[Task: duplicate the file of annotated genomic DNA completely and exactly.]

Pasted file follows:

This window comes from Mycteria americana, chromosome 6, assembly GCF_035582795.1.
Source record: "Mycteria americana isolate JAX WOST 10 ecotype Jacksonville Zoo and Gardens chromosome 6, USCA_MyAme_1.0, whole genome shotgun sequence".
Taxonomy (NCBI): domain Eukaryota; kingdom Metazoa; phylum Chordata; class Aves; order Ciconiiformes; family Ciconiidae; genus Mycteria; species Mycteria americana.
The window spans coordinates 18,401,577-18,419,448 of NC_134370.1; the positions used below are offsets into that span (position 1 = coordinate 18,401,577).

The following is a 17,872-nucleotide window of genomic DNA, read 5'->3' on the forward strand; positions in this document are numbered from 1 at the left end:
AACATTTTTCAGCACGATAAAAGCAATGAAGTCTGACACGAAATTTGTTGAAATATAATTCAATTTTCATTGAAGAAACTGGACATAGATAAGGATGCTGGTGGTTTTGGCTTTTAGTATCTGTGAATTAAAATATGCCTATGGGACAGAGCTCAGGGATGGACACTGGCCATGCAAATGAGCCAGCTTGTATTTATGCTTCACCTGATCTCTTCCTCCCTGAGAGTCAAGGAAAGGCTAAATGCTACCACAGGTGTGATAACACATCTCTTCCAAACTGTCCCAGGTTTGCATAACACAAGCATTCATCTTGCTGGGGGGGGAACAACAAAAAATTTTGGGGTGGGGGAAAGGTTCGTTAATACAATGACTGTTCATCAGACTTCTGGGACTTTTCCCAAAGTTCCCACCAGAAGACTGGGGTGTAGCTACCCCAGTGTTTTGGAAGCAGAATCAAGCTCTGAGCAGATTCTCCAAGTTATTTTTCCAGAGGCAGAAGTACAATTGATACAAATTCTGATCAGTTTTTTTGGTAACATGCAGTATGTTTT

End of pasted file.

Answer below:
This window comes from Mycteria americana, chromosome 6, assembly GCF_035582795.1.
Source record: "Mycteria americana isolate JAX WOST 10 ecotype Jacksonville Zoo and Gardens chromosome 6, USCA_MyAme_1.0, whole genome shotgun sequence".
Taxonomy (NCBI): domain Eukaryota; kingdom Metazoa; phylum Chordata; class Aves; order Ciconiiformes; family Ciconiidae; genus Mycteria; species Mycteria americana.
The window spans coordinates 18,401,577-18,419,448 of NC_134370.1; the positions used below are offsets into that span (position 1 = coordinate 18,401,577).

The following is a 17,872-nucleotide window of genomic DNA, read 5'->3' on the forward strand; positions in this document are numbered from 1 at the left end:
AACATTTTTCAGCACGATAAAAGCAATGAAGTCTGACACGAAATTTGTTGAAATATAATTCAATTTTCATTGAAGAAACTGGACATAGATAAGGATGCTGGTGGTTTTGGCTTTTAGTATCTGTGAATTAAAATATGCCTATGGGACAGAGCTCAGGGATGGACACTGGCCATGCAAATGAGCCAGCTTGTATTTATGCTTCACCTGATCTCTTCCTCCCTGAGAGTCAAGGAAAGGCTAAATGCTACCACAGGTGTGATAACACATCTCTTCCAAACTGTCCCAGGTTTGCATAACACAAGCATTCATCTTGCTGGGGGGGGAACAACAAAAAATTTTGGGGTGGGGGAAAGGTTCGTTAATACAATGACTGTTCATCAGACTTCTGGGACTTTTCCCAAAGTTCCCACCAGAAGACTGGGGTGTAGCTACCCCAGTGTTTTGGAAGCAGAATCAAGCTCTGAGCAGATTCTCCAAGTTATTTTTCCAGAGGCAGAAGTACAATTGATACAAATTCTGATCAGTTTTTTTGGTAACATGCAGTATGTTTT